Bryn Mawr Classical Review 2005.04.68
John R. Clarke, Art in the lives of ordinary Romans: visual representation and non-elite viewers in Italy, 100 B.C. - A.D. 315. Berkeley: University of California Press, 2003. Pp. xii, 383. ISBN 0-520-21976-7. $65.00.
Reviewed by Matthew B. Roller, Johns Hopkins University (firstname.lastname@example.org)
Word count: 2386 words
The volume under review is a wide-ranging and provocative survey of how non-elite Romans engaged (or might have engaged) with art, as viewers and as patrons. In tone, scale, and ambition, it is comparable to C(larke)'s previous (1998) scholarly monograph, Looking at Lovemaking. That work achieved the unusual distinction of becoming a must-read for all Romanists interested in ancient sexuality. Its success was due to C.'s ability to formulate questions about visual representations that connect with the questions asked by historians and literary critics who work primarily with texts and thus to bridge the persistent and troubling gap in our discipline between text-based and image-based scholarship. With Art in the lives of ordinary Romans he has done it again: the accessible style, range of material covered, and timeliness of such a concerted study of non-elites (more on this at the end) should by rights gain this book an audience not just among Roman art historians, but also among Romanists of every persuasion who are interested in the culture and mentalité of non-elites.
The difficulties of recovering the subjectivity of any ancient Romans other than elite males -- the principal producers and intended consumers of surviving literary texts -- is well known and has been underscored especially by the work of the past generation on the puella of Roman elegy: the supposition that these figures might somehow ventriloquize authentic women's voices has given way to the analysis of (male) literary and poetic constructions of the female. Representations of non-elites in literary texts are no less "constructed." But if we slip the bonds of textuality, the situation is more hopeful: the enormous quantity of visual and epigraphic material produced by and for them, and recovered archaeologically, has long been recognized as an independent source of information about the values and preoccupations of non-elites. Landmark studies of non-elite visual representation by Zanker, Kampen, and Fröhlich have shown some of the potential of this approach.1 C.'s work is less focused but much broader, in the manner of a survey covering not just funerary monuments and Campanian painting but a wide range of artistic production over a broad chronological and geographical span (though always within Italy). The objects he examines share the characteristic that they were intended to be viewed by, and in many cases were also paid for by, non-elites. In any case it is non-elite perspectives and modes of engagement that C. seeks to illuminate.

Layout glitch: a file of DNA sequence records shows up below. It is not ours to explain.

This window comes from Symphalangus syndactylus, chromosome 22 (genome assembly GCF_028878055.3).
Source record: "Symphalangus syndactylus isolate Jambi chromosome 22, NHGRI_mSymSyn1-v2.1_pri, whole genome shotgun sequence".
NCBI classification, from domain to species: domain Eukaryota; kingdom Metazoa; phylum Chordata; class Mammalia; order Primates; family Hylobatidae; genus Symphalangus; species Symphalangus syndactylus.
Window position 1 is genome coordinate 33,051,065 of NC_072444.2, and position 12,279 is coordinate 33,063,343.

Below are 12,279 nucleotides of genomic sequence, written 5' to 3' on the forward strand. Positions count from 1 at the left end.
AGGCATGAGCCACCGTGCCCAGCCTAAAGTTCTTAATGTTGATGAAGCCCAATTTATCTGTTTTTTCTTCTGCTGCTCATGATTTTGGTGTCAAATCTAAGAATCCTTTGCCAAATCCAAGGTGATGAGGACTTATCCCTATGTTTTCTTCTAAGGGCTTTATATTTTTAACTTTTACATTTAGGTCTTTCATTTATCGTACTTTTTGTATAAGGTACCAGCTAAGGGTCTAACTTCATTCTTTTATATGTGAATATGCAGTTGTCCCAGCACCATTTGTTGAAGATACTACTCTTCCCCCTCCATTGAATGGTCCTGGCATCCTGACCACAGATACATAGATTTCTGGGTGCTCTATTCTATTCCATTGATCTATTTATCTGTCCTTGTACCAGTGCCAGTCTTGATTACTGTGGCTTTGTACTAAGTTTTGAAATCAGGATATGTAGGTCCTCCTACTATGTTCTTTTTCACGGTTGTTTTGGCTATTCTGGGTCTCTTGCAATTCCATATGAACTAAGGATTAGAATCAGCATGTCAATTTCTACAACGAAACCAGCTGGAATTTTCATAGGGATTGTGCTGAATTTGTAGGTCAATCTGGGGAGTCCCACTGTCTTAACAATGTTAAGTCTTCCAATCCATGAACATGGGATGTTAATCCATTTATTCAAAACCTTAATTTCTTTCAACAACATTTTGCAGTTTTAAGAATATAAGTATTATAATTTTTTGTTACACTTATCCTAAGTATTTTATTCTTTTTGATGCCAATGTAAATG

In the "Introduction" C. opens with a brief history of the history of non-elite Roman art. He describes how a scholarly preoccupation with the so-called Stilwandel, which amounted to a "trickle-up" theory of Roman iconography (i.e., that characteristic features of "high" late antique art could be found in earlier non-elite art, and must have derived from there), gave way in the latter part of the twentieth century to a "new" Roman art history concerned with how visual representation functioned as a mode of communication under specific social circumstances. Correspondingly, scholarly concern with form and style gave way to new questions about producers and viewers. C. locates his own work firmly in the latter category. While he insists that he has "no general theories to offer about non-elite visual representation" (p. 7), he presents his scholarly contribution as residing in the diversity of the case studies he pursues. To this reviewer, the most striking innovation is C.'s systematic effort to imagine the diversity of ways in which non-elites might experience art -- ways of experiencing conditioned by the gender, age, and status of the viewers confronting any particular object. While acknowledging that these imagined responses are speculative ("out on a limb I go!", p. 12), C. argues plausibly that this exercise offers a useful corrective to a scholarly tendency to project a single viewer, usually a highly educated elite male with a broad and deep knowledge of the iconographic tradition and a tendency to analyze the art he views just as a modern scholar would -- hardly the "ordinary" Roman of C.'s title.